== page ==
Six Tibetan Buddhist monks from Drepung Loseling Monastery took up residency in Library Hall, once in 2010 and again in 2015, in order to construct Mandala Sand Paintings. Each installation lasted five days, and Steamboat Springs residents and visitors had the the opportunity for a first-hand experience with a rare and beautiful art form that travels here from the high Himalayas. Working throughout each day, the monks laied down millions of grains of colorful sand to form an intricate mandala image.
Mandala Sand Painting is an ancient art form designed to purify and heal the environment and its inhabitants. From all the artistic traditions of Tantric Buddhism, painting with colored sand ranks as one of the most unique and exquisite. To date the monks have created mandala sand paintings in more than 100 museums, art centers, and colleges and universities around the United States and Europe, including a residency at the Bud Werner Memorial Library in 2010 and again in 2015.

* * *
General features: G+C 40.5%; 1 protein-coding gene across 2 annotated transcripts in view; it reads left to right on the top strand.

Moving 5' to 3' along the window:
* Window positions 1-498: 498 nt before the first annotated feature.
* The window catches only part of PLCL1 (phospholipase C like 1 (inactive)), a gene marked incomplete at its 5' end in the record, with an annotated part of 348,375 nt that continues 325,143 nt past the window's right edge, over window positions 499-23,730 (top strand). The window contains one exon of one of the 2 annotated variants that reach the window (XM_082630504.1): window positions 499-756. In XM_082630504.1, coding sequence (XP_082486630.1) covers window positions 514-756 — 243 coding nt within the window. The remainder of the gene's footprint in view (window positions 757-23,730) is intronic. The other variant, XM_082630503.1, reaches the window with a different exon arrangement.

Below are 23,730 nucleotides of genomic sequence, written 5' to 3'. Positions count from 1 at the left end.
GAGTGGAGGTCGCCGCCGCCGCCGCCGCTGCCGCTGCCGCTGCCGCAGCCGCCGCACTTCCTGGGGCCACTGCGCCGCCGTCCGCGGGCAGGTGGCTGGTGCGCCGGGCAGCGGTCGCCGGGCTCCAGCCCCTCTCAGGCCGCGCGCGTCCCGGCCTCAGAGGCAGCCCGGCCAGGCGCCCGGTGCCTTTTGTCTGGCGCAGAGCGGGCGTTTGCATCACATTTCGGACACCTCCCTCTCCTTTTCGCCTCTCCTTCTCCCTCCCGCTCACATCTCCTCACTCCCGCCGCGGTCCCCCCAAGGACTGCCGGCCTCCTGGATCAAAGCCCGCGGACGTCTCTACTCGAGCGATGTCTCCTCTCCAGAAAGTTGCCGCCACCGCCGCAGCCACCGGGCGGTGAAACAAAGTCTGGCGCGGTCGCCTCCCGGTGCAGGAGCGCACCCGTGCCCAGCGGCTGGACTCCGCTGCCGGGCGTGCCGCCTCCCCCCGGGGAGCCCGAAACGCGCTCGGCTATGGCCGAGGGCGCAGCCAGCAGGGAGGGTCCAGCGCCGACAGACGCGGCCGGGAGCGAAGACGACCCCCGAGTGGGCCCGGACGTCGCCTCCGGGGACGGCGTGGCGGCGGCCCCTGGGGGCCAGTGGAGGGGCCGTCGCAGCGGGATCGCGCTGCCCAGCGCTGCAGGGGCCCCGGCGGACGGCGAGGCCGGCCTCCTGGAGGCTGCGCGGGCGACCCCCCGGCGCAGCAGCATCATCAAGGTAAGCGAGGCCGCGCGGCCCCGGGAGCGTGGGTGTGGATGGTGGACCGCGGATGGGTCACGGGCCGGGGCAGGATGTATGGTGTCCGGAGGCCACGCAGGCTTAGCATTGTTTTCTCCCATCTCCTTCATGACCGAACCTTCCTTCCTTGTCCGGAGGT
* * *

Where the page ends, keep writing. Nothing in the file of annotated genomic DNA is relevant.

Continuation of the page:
Each Mandala Sand Painting began with an opening ceremony for the community, during which the monks blessed the site and called forth the forces of goodness with chanting, music and mantra recitation. They then drew an outline of the mandala on their wooden platform using chalk, compass and string. The monks then spent the following days skillfully placing colored grains of sand using a traditional metal funnel called a chakpur while running a metal rod on its grated surface. The vibration causes the sands to flow like liquid onto the platform.
The monks’ residency ended with a tradition that illustrates the impermanence of life: The monks destroy their Mandala Sand Painting shortly after completion. The colorful sands were swept up and placed in an urn during a closing ceremony – after which the monks lead the community outside along the riverbank and the sands were sent ceremoniously down the Yampa River to carry a healing blessing to the ocean and the rest of the world.